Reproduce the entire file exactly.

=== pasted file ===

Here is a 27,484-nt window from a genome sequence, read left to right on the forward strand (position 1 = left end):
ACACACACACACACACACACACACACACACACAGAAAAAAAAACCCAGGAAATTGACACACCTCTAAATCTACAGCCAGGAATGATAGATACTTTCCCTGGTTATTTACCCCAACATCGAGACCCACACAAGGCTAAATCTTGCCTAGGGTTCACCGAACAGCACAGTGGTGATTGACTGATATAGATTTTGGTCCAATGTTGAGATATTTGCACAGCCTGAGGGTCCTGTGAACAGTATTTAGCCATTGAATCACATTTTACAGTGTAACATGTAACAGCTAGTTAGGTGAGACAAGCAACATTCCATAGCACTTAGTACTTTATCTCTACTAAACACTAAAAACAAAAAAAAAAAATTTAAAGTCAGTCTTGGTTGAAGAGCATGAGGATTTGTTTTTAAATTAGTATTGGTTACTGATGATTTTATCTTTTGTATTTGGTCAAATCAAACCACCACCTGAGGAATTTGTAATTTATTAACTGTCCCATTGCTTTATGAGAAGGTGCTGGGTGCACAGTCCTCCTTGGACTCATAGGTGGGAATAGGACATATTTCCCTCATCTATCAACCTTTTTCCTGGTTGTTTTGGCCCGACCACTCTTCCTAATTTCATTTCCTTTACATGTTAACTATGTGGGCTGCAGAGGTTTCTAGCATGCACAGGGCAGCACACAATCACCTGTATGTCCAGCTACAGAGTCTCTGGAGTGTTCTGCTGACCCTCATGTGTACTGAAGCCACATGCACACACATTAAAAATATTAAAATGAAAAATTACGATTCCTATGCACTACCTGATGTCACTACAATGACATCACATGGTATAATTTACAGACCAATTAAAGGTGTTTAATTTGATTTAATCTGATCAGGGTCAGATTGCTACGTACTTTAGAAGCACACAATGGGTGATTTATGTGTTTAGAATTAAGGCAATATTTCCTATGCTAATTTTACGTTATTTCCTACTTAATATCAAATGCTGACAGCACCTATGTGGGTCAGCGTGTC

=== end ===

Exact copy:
Here is a 27,484-nt window from a genome sequence, read left to right on the forward strand (position 1 = left end):
ACACACACACACACACACACACACACACACACAGAAAAAAAAACCCAGGAAATTGACACACCTCTAAATCTACAGCCAGGAATGATAGATACTTTCCCTGGTTATTTACCCCAACATCGAGACCCACACAAGGCTAAATCTTGCCTAGGGTTCACCGAACAGCACAGTGGTGATTGACTGATATAGATTTTGGTCCAATGTTGAGATATTTGCACAGCCTGAGGGTCCTGTGAACAGTATTTAGCCATTGAATCACATTTTACAGTGTAACATGTAACAGCTAGTTAGGTGAGACAAGCAACATTCCATAGCACTTAGTACTTTATCTCTACTAAACACTAAAAACAAAAAAAAAAAATTTAAAGTCAGTCTTGGTTGAAGAGCATGAGGATTTGTTTTTAAATTAGTATTGGTTACTGATGATTTTATCTTTTGTATTTGGTCAAATCAAACCACCACCTGAGGAATTTGTAATTTATTAACTGTCCCATTGCTTTATGAGAAGGTGCTGGGTGCACAGTCCTCCTTGGACTCATAGGTGGGAATAGGACATATTTCCCTCATCTATCAACCTTTTTCCTGGTTGTTTTGGCCCGACCACTCTTCCTAATTTCATTTCCTTTACATGTTAACTATGTGGGCTGCAGAGGTTTCTAGCATGCACAGGGCAGCACACAATCACCTGTATGTCCAGCTACAGAGTCTCTGGAGTGTTCTGCTGACCCTCATGTGTACTGAAGCCACATGCACACACATTAAAAATATTAAAATGAAAAATTACGATTCCTATGCACTACCTGATGTCACTACAATGACATCACATGGTATAATTTACAGACCAATTAAAGGTGTTTAATTTGATTTAATCTGATCAGGGTCAGATTGCTACGTACTTTAGAAGCACACAATGGGTGATTTATGTGTTTAGAATTAAGGCAATATTTCCTATGCTAATTTTACGTTATTTCCTACTTAATATCAAATGCTGACAGCACCTATGTGGGTCAGCGTGTC